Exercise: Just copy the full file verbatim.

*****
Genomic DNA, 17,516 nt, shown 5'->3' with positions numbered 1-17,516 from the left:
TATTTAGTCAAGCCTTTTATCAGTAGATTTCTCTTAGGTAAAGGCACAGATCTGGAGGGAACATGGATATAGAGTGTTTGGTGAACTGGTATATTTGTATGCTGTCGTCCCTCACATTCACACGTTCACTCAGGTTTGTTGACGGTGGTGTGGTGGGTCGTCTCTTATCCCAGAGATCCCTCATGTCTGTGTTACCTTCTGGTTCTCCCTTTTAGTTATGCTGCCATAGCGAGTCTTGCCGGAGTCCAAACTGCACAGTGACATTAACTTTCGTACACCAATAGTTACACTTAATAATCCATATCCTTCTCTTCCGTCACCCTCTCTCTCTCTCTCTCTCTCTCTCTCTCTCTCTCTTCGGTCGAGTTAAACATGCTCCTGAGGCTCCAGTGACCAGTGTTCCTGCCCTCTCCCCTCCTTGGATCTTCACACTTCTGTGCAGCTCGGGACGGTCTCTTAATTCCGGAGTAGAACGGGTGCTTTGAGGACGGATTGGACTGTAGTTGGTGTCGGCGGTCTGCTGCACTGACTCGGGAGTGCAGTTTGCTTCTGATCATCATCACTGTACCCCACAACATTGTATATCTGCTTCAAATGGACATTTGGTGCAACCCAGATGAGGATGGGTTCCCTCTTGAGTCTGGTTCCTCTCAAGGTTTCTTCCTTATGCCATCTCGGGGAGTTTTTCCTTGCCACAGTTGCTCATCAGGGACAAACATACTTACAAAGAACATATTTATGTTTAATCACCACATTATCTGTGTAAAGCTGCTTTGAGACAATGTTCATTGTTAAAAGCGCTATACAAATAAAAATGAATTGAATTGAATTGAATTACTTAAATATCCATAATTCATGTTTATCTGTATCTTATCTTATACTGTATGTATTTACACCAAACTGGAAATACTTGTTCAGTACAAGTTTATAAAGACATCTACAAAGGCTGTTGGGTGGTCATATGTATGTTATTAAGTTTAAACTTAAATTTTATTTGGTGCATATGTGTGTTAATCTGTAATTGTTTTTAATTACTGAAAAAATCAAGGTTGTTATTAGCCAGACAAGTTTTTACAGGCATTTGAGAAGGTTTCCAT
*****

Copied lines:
Genomic DNA, 17,516 nt, shown 5'->3' with positions numbered 1-17,516 from the left:
TATTTAGTCAAGCCTTTTATCAGTAGATTTCTCTTAGGTAAAGGCACAGATCTGGAGGGAACATGGATATAGAGTGTTTGGTGAACTGGTATATTTGTATGCTGTCGTCCCTCACATTCACACGTTCACTCAGGTTTGTTGACGGTGGTGTGGTGGGTCGTCTCTTATCCCAGAGATCCCTCATGTCTGTGTTACCTTCTGGTTCTCCCTTTTAGTTATGCTGCCATAGCGAGTCTTGCCGGAGTCCAAACTGCACAGTGACATTAACTTTCGTACACCAATAGTTACACTTAATAATCCATATCCTTCTCTTCCGTCACCCTCTCTCTCTCTCTCTCTCTCTCTCTCTCTCTCTCTTCGGTCGAGTTAAACATGCTCCTGAGGCTCCAGTGACCAGTGTTCCTGCCCTCTCCCCTCCTTGGATCTTCACACTTCTGTGCAGCTCGGGACGGTCTCTTAATTCCGGAGTAGAACGGGTGCTTTGAGGACGGATTGGACTGTAGTTGGTGTCGGCGGTCTGCTGCACTGACTCGGGAGTGCAGTTTGCTTCTGATCATCATCACTGTACCCCACAACATTGTATATCTGCTTCAAATGGACATTTGGTGCAACCCAGATGAGGATGGGTTCCCTCTTGAGTCTGGTTCCTCTCAAGGTTTCTTCCTTATGCCATCTCGGGGAGTTTTTCCTTGCCACAGTTGCTCATCAGGGACAAACATACTTACAAAGAACATATTTATGTTTAATCACCACATTATCTGTGTAAAGCTGCTTTGAGACAATGTTCATTGTTAAAAGCGCTATACAAATAAAAATGAATTGAATTGAATTGAATTACTTAAATATCCATAATTCATGTTTATCTGTATCTTATCTTATACTGTATGTATTTACACCAAACTGGAAATACTTGTTCAGTACAAGTTTATAAAGACATCTACAAAGGCTGTTGGGTGGTCATATGTATGTTATTAAGTTTAAACTTAAATTTTATTTGGTGCATATGTGTGTTAATCTGTAATTGTTTTTAATTACTGAAAAAATCAAGGTTGTTATTAGCCAGACAAGTTTTTACAGGCATTTGAGAAGGTTTCCAT